Mark Irving, advertising company director on what makes a good billboard and why there are so few good examples out there.
Billboards offer a fantastic opportunity to do something big and bold that gets people and the media talking. I think some of the best billboards are for Tui Beer - the "yeah right" campaign. Because of the simplicity of layout, the visible logo, the humorous, short, readable headlines and the reluctance to change this winning formula, the ad agency and client deserve a big high five.
It has been no coincidence either that Tui has been one of the most well recognised and biggest selling beers in its category.
The best part of the billboard is that you can drive past, read it, understand it and perhaps have a bit of a laugh. And just to clarify, I have never worked for the agency that holds the Tui account, however I have long admired the taste of this wonderful beer crafted from pure New Zealand hops, giving that unmistakable full strength, refreshing taste.
But there are many billboards out there today, by prominent ad agencies for their even more prominent clients, where the billboard rules have been broken.
In the last month, I've seen a billboard with a 35- word headline. Try reading this as you're driving past at 80km, texting your girlfriend, slurping your coffee and half admiring yourself in the mirror.
The only reason I counted the words is because I actually pulled over and read it. Another prominent client's billboard used type, so small and crammed together, I struggled to read it, let alone understand the idea. And that was from about 20 metres away.
Other examples include billboards with so much information on them, the eye just doesn't know where to look, let alone have time to look. It's one thing for an agency art director to make it nice looking on the Mac with fancy type and nice colours but it's another thing to transfer this onto a billboard size. That fine type and overly detailed visual can become very hard to read at 60km/hr.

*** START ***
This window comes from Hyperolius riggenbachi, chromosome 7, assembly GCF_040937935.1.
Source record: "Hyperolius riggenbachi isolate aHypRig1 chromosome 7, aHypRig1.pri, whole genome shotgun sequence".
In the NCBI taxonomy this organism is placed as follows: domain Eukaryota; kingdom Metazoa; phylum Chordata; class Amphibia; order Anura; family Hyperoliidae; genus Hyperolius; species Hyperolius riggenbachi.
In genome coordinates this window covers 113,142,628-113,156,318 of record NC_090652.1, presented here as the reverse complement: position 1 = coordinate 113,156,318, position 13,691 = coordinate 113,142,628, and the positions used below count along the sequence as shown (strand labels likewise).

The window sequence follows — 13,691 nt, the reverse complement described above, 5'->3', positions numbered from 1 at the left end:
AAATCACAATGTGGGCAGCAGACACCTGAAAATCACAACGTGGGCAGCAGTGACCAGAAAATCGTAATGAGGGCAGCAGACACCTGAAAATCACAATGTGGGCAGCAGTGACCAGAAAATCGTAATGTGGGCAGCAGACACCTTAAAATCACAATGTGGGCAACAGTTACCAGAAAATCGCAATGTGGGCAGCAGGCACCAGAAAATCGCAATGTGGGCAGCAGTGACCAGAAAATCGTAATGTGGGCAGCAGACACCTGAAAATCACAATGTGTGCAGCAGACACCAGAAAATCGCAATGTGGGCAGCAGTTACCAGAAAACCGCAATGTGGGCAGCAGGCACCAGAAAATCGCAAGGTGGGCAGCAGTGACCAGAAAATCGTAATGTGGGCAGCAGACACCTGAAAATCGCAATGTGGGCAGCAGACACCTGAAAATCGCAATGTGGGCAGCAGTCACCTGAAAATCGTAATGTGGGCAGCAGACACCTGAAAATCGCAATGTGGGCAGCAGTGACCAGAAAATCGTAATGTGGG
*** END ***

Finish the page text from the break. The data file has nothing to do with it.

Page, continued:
Billboards are about simplifying the message to the minimum elements - logo, visual, headline and contact details. It's actually harder to do this than to try and put as much information on as you can.
Many agencies ignore these basics for a number of reasons. Often it's out of ignorance or they don't have the courage to tell the client they're heading down the wrong path. As a rule, try and have an idea, using an eye catching headline with no more than 12 or 13 words, or an eye catching graphic, complete with logo and contact details.
People outside the advertising industry either understand the message or they don't. To many, Billboards are a visual eye sore and if it doesn't catch their attention or it's too cluttered or too small, it's simply a waste of money. It's a waste of client and agency creative time, a waste of money for the billboard space, which is then wasted on a potential customer.
The general public simply doesn't have the time or desire to try and read a billboard four or five times in order to understand the message. They're too busy with the concerns of everyday life and getting to work on time.
If an agency isn't getting the billboard basics right, chances are they're not getting the print, TV, radio or internet advertising right either.
Mark Irving is the Director of Range Advertising and Communications.